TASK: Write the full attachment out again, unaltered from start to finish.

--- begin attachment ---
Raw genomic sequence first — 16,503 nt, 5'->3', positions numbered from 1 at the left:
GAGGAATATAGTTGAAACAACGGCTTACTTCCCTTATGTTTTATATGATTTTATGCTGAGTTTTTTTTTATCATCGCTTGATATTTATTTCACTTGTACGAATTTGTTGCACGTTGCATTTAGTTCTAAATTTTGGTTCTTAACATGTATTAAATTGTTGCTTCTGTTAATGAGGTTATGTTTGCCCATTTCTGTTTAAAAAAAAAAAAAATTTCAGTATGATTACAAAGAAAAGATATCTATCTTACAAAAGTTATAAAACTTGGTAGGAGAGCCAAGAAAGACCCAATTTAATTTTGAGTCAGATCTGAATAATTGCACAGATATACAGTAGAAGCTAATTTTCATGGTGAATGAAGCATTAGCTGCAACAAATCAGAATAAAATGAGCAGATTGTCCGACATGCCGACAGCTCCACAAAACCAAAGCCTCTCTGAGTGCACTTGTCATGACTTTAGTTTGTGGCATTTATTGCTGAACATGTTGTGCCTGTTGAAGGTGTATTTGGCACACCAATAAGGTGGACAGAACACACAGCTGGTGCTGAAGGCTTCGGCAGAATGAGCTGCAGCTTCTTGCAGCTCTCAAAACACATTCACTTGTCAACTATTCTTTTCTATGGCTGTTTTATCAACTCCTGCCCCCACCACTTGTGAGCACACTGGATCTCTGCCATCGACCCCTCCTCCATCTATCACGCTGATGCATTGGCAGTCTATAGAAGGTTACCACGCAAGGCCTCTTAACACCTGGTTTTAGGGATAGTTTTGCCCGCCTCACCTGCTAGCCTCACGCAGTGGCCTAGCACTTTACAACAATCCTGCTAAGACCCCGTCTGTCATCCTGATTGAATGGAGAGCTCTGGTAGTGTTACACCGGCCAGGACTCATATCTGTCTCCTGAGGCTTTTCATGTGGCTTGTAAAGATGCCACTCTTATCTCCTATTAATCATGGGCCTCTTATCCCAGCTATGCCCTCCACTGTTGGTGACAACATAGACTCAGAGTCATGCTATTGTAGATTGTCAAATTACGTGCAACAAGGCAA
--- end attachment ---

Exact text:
Raw genomic sequence first — 16,503 nt, 5'->3', positions numbered from 1 at the left:
GAGGAATATAGTTGAAACAACGGCTTACTTCCCTTATGTTTTATATGATTTTATGCTGAGTTTTTTTTTATCATCGCTTGATATTTATTTCACTTGTACGAATTTGTTGCACGTTGCATTTAGTTCTAAATTTTGGTTCTTAACATGTATTAAATTGTTGCTTCTGTTAATGAGGTTATGTTTGCCCATTTCTGTTTAAAAAAAAAAAAAATTTCAGTATGATTACAAAGAAAAGATATCTATCTTACAAAAGTTATAAAACTTGGTAGGAGAGCCAAGAAAGACCCAATTTAATTTTGAGTCAGATCTGAATAATTGCACAGATATACAGTAGAAGCTAATTTTCATGGTGAATGAAGCATTAGCTGCAACAAATCAGAATAAAATGAGCAGATTGTCCGACATGCCGACAGCTCCACAAAACCAAAGCCTCTCTGAGTGCACTTGTCATGACTTTAGTTTGTGGCATTTATTGCTGAACATGTTGTGCCTGTTGAAGGTGTATTTGGCACACCAATAAGGTGGACAGAACACACAGCTGGTGCTGAAGGCTTCGGCAGAATGAGCTGCAGCTTCTTGCAGCTCTCAAAACACATTCACTTGTCAACTATTCTTTTCTATGGCTGTTTTATCAACTCCTGCCCCCACCACTTGTGAGCACACTGGATCTCTGCCATCGACCCCTCCTCCATCTATCACGCTGATGCATTGGCAGTCTATAGAAGGTTACCACGCAAGGCCTCTTAACACCTGGTTTTAGGGATAGTTTTGCCCGCCTCACCTGCTAGCCTCACGCAGTGGCCTAGCACTTTACAACAATCCTGCTAAGACCCCGTCTGTCATCCTGATTGAATGGAGAGCTCTGGTAGTGTTACACCGGCCAGGACTCATATCTGTCTCCTGAGGCTTTTCATGTGGCTTGTAAAGATGCCACTCTTATCTCCTATTAATCATGGGCCTCTTATCCCAGCTATGCCCTCCACTGTTGGTGACAACATAGACTCAGAGTCATGCTATTGTAGATTGTCAAATTACGTGCAACAAGGCAA